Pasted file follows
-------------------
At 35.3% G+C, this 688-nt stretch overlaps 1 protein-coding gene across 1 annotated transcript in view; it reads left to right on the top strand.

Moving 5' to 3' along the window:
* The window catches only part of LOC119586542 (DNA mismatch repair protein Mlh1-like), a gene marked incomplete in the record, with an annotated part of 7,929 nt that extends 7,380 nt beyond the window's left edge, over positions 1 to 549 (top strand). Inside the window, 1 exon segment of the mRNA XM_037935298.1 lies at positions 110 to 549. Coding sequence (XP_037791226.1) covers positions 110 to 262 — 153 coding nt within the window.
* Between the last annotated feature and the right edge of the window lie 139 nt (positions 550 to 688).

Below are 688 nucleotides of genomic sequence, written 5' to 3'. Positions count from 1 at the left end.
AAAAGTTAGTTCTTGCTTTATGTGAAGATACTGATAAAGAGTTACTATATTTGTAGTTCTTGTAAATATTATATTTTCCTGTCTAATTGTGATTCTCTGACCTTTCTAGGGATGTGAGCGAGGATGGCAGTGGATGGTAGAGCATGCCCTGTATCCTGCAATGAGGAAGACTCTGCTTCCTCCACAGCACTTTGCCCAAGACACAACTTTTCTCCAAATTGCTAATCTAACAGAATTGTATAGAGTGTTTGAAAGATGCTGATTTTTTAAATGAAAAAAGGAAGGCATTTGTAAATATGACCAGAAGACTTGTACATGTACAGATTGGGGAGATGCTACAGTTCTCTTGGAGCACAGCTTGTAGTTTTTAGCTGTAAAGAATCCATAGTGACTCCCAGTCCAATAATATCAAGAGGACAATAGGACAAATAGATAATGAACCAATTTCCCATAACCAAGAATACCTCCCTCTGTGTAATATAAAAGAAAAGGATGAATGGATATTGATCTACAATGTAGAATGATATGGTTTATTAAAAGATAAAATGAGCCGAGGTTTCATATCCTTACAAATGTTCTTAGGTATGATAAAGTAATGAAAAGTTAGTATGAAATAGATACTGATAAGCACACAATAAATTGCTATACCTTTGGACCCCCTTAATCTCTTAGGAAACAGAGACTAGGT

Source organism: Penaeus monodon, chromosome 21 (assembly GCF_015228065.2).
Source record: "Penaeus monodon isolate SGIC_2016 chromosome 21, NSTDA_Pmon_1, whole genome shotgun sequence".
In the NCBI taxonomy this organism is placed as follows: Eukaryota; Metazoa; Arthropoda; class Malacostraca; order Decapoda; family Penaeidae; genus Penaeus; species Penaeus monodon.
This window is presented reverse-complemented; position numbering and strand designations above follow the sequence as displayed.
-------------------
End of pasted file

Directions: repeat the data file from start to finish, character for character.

At 35.3% G+C, this 688-nt stretch overlaps 1 protein-coding gene across 1 annotated transcript in view; it reads left to right on the top strand.

Moving 5' to 3' along the window:
* The window catches only part of LOC119586542 (DNA mismatch repair protein Mlh1-like), a gene marked incomplete in the record, with an annotated part of 7,929 nt that extends 7,380 nt beyond the window's left edge, over positions 1 to 549 (top strand). Inside the window, 1 exon segment of the mRNA XM_037935298.1 lies at positions 110 to 549. Coding sequence (XP_037791226.1) covers positions 110 to 262 — 153 coding nt within the window.
* Between the last annotated feature and the right edge of the window lie 139 nt (positions 550 to 688).

Below are 688 nucleotides of genomic sequence, written 5' to 3'. Positions count from 1 at the left end.
AAAAGTTAGTTCTTGCTTTATGTGAAGATACTGATAAAGAGTTACTATATTTGTAGTTCTTGTAAATATTATATTTTCCTGTCTAATTGTGATTCTCTGACCTTTCTAGGGATGTGAGCGAGGATGGCAGTGGATGGTAGAGCATGCCCTGTATCCTGCAATGAGGAAGACTCTGCTTCCTCCACAGCACTTTGCCCAAGACACAACTTTTCTCCAAATTGCTAATCTAACAGAATTGTATAGAGTGTTTGAAAGATGCTGATTTTTTAAATGAAAAAAGGAAGGCATTTGTAAATATGACCAGAAGACTTGTACATGTACAGATTGGGGAGATGCTACAGTTCTCTTGGAGCACAGCTTGTAGTTTTTAGCTGTAAAGAATCCATAGTGACTCCCAGTCCAATAATATCAAGAGGACAATAGGACAAATAGATAATGAACCAATTTCCCATAACCAAGAATACCTCCCTCTGTGTAATATAAAAGAAAAGGATGAATGGATATTGATCTACAATGTAGAATGATATGGTTTATTAAAAGATAAAATGAGCCGAGGTTTCATATCCTTACAAATGTTCTTAGGTATGATAAAGTAATGAAAAGTTAGTATGAAATAGATACTGATAAGCACACAATAAATTGCTATACCTTTGGACCCCCTTAATCTCTTAGGAAACAGAGACTAGGT

Source organism: Penaeus monodon, chromosome 21 (assembly GCF_015228065.2).
Source record: "Penaeus monodon isolate SGIC_2016 chromosome 21, NSTDA_Pmon_1, whole genome shotgun sequence".
In the NCBI taxonomy this organism is placed as follows: Eukaryota; Metazoa; Arthropoda; class Malacostraca; order Decapoda; family Penaeidae; genus Penaeus; species Penaeus monodon.
This window is presented reverse-complemented; position numbering and strand designations above follow the sequence as displayed.